As today’s global community faces an economic downturn, ageing populations, and continued post-pandemic recovery efforts, the market is ripe for new ways to derive value through the healthcare system. Now, as stakeholders explore value-based arrangements, it’s important to form cross-industry collaborations to ensure high-quality care for all patients.
“We need to remove the barriers between different members of the healthcare system and focus, as a collective, on the patient,” Rashid says. “We’re all treating the same people, and patients and hospitals don’t differentiate outcomes based on which company supplied a product.”
Patient-reported outcomes reflect patients’ quality of life before and after a procedure. These may include insights on complications due to surgery or changes to their intermediate vision, which includes seeing anything within an arm’s length. Intermediate vision is an important data point, as patients with poor sight at this distance are more susceptible to trips, falls, and other accidents.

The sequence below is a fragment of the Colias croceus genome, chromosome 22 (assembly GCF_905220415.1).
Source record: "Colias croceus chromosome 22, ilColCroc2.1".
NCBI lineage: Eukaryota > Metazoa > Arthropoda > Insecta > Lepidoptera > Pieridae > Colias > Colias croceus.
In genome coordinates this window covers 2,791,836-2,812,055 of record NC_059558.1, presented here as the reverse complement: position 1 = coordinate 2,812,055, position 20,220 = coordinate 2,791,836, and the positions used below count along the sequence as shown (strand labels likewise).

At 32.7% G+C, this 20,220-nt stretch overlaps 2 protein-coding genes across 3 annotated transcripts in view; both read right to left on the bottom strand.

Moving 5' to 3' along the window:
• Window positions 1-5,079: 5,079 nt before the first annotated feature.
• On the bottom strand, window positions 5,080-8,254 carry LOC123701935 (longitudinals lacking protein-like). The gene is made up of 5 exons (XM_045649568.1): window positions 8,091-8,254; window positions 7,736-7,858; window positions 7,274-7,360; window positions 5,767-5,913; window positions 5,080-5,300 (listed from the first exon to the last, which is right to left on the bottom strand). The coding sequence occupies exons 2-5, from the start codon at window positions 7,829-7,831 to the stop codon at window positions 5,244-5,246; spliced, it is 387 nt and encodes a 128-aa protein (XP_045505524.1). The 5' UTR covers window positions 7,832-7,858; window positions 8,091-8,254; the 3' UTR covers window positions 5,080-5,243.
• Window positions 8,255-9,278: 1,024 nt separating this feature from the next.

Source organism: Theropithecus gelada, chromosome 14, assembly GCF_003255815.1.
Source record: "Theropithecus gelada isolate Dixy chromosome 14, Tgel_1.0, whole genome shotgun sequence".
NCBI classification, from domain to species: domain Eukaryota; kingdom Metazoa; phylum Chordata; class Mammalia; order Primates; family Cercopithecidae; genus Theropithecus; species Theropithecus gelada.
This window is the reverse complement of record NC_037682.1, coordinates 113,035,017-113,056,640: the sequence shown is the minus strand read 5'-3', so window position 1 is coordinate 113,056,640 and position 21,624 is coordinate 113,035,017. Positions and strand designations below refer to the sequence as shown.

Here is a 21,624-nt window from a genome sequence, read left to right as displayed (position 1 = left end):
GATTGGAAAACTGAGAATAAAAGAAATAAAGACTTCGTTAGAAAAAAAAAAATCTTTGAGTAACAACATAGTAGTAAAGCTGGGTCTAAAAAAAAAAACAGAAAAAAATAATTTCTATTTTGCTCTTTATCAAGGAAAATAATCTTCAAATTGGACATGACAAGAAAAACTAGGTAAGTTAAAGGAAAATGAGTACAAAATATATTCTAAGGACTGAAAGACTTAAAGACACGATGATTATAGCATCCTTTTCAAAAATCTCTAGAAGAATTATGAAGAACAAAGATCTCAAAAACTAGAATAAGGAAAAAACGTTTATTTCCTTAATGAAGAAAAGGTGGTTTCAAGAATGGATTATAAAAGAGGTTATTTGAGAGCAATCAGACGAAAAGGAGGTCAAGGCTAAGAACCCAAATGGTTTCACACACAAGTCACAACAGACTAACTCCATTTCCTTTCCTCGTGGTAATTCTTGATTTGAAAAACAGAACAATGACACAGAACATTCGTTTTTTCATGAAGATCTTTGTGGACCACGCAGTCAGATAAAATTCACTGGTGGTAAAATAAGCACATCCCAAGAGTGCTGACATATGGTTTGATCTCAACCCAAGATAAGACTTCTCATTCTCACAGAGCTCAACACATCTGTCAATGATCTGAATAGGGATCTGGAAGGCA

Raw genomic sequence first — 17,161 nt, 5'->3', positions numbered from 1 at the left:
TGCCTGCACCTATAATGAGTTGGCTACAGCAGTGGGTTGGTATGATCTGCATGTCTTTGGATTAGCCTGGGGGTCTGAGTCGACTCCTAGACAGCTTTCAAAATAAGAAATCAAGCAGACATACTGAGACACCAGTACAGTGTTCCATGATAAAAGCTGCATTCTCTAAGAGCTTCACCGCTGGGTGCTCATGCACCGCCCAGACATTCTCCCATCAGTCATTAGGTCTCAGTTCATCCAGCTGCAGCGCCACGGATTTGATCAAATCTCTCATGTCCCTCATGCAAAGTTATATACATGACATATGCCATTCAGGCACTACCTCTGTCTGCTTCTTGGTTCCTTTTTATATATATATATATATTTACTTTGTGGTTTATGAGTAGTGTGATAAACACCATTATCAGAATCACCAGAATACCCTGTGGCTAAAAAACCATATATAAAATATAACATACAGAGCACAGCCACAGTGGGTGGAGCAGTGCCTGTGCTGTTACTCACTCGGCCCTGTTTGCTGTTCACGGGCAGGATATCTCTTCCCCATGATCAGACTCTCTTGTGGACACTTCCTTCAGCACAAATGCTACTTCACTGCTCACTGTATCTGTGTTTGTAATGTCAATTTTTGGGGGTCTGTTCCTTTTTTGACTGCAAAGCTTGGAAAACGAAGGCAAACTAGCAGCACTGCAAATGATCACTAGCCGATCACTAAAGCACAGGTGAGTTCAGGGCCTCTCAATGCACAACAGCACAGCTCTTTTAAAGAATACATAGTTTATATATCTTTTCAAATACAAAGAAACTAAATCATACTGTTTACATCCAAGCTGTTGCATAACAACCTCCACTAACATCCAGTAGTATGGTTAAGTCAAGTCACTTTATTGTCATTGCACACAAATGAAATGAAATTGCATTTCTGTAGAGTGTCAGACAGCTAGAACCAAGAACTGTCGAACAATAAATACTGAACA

To collect these outcomes, Rashid explains that patients may fill out a survey to evaluate their sight. They repeat the same questionnaire about three months after their cataract surgery to assess how their vision has changed.
Using registries built from the real-world outcomes data, stakeholders across healthcare can run analyses to guide their next steps. McEachren explains that patients can use data to choose between doctors and hospitals, or to learn what post-op recovery may look like. For manufacturers, the data can help companies communicate the value of new products to providers, payers, regulators, and patients.